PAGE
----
So, where does she go in the meantime?

As for Aisha herself, who has two small children, she had sought help from MCYS previously. The officer that she met, we’re told, suggested that she put up at a hotel in Geylang instead because “it is cheaper”.

It is believed that there is only one home for the homeless in Singapore, run by New Hope Community Services. We understand that it is already at full capacity. The homeless have no choice but to sleep out in the open, at parks and void decks.

Yet, it seems that even this is not allowed.

When the raid on the homeless took place on Saturday, it was obvious that it was a poorly-coordinated and desperate attempt at ridding the park of the homeless campers. The police, which came with officers from MCYS and NParks, started ordering the campers to dismantle their tents and also issued summons for infringements of camping rules.

The authorities must have known about the situation at Sembawang Park for months. If they did not, one would have to question their competency. Would it not have been better then for the authorities to visit the place quietly, speak with the homeless, find out about their plight and help them, rather than come in such an intimidating fashion? It makes one question if the aim was to truly help the homeless or simply to intimidate them or haul them away into oblivion. After all, why issue summons and bring the police along?

Does that sound like “helping” the homeless?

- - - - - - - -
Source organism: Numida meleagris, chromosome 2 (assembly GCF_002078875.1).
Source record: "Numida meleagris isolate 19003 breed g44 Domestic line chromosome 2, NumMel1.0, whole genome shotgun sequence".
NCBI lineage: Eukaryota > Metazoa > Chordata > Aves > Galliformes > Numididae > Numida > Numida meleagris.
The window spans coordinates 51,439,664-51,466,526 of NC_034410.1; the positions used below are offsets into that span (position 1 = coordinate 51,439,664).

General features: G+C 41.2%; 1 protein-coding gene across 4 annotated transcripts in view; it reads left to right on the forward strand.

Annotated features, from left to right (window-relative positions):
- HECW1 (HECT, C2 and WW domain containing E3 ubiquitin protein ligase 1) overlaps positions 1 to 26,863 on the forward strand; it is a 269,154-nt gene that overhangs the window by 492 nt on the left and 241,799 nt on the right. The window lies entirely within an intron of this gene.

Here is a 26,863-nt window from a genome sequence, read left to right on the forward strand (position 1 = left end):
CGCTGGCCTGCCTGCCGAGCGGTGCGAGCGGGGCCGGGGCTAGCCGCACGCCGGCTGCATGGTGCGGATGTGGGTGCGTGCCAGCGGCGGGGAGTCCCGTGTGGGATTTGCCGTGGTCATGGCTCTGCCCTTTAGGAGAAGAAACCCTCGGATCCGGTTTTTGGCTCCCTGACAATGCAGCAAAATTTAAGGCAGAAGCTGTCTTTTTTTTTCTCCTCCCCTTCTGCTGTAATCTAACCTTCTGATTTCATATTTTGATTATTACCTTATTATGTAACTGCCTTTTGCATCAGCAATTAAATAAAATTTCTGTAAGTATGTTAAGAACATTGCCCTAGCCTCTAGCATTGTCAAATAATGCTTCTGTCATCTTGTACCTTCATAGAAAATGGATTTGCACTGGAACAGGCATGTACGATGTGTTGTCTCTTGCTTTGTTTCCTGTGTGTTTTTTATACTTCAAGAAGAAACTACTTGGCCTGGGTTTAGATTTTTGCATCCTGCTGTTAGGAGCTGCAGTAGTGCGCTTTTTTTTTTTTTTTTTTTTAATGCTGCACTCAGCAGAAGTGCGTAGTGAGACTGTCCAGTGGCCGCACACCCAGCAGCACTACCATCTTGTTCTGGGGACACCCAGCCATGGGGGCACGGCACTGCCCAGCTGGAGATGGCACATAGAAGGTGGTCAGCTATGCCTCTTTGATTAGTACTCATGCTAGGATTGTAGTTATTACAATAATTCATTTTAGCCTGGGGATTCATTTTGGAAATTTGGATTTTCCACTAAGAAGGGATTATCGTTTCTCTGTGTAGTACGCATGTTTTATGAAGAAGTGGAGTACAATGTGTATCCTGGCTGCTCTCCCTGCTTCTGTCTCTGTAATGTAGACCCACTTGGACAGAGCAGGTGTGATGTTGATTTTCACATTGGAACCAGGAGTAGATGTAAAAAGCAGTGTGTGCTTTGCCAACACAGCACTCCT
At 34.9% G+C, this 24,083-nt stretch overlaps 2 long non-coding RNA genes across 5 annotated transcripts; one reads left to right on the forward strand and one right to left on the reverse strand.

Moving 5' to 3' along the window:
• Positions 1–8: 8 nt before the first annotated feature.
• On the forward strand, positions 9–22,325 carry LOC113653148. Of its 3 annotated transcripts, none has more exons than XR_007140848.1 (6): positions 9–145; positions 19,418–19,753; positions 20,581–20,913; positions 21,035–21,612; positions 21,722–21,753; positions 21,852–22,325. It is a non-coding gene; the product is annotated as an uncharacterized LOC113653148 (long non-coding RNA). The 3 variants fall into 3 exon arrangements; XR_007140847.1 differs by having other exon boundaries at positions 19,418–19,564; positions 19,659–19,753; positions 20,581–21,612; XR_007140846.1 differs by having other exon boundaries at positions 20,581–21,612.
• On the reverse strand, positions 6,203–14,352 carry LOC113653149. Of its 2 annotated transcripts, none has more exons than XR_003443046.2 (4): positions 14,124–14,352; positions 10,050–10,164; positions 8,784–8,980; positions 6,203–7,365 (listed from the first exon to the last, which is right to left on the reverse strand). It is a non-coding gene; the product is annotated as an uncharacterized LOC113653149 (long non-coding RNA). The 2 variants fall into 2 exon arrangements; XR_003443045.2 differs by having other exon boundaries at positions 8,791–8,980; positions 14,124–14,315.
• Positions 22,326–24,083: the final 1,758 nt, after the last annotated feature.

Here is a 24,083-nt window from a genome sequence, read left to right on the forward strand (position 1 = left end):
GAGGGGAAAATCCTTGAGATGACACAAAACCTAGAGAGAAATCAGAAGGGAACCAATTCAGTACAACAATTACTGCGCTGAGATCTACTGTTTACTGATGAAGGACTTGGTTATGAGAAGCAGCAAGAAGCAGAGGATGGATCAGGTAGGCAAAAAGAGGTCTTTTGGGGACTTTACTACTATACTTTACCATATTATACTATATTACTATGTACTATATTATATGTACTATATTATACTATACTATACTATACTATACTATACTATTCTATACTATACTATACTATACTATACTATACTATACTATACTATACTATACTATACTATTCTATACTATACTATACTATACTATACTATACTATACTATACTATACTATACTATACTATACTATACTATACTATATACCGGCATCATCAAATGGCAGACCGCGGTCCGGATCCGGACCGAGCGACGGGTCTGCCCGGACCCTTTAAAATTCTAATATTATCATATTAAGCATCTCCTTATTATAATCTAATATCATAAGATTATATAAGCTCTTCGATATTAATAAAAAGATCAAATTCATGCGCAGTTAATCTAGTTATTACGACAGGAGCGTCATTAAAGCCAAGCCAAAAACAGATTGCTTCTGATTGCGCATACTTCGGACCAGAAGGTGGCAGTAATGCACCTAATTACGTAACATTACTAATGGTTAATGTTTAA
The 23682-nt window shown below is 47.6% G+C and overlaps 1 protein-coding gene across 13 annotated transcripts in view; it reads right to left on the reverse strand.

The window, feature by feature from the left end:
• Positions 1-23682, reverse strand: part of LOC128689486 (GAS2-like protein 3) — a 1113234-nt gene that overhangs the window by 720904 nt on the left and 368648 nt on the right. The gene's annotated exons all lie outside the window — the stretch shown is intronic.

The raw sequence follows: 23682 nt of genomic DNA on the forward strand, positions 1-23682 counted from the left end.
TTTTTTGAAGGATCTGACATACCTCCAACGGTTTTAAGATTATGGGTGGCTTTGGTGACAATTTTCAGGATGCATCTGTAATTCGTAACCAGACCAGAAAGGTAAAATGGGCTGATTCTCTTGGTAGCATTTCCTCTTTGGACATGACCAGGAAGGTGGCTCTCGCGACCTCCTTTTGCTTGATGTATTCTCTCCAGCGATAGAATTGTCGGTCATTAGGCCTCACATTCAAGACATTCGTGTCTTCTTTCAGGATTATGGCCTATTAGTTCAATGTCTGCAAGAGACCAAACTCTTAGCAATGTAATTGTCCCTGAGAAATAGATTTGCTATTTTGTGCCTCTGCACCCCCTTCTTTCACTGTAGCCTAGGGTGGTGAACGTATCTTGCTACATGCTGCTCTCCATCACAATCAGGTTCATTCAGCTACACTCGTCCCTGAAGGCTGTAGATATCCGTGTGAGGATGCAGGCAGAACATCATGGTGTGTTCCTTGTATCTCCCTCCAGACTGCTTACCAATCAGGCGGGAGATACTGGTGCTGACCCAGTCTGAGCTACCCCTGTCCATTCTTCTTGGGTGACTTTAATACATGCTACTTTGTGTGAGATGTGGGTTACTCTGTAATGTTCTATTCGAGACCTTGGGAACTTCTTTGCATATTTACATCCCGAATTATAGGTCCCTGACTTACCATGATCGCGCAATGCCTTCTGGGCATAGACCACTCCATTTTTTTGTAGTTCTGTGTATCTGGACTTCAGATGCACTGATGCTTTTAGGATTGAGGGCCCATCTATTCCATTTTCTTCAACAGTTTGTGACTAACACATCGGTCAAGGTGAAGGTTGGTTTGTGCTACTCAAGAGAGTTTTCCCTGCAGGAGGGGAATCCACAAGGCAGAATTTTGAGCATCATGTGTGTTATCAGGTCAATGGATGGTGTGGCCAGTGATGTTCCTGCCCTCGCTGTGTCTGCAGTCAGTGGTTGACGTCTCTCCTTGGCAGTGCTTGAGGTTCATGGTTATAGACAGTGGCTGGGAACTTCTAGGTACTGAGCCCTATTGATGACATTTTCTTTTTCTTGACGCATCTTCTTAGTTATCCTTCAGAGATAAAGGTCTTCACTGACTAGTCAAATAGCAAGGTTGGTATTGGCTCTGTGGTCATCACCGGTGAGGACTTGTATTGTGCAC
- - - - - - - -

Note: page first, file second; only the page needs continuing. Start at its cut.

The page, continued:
And the authorities had no idea where to house the campers, besides telling TOC that they hope to find some voluntary welfare organizations to take them in. Clearly, the raid on Saturday was ill-conceived. What were the authorities planning to do? To cart off the campers to Angsana Home as they did last Thursday with two of the families? The conditions there were, according to the families, unbearable.  They were locked-in and were not allowed  free movement out of the premises. Not surprisingly, the families were back at Sembawang Park the next day, after a friend had “bailed” them out. It is believed Angsana Home houses ex-drug addicts and the mentally ill, besides the elderly destitute.

Yet, the issue here is a bigger and more important one – that of the affordability of public housing. With more and more people defaulting on their mortgage loans, and prices of flats reaching ridiculous ranges, how many more people will be driven to homelessness?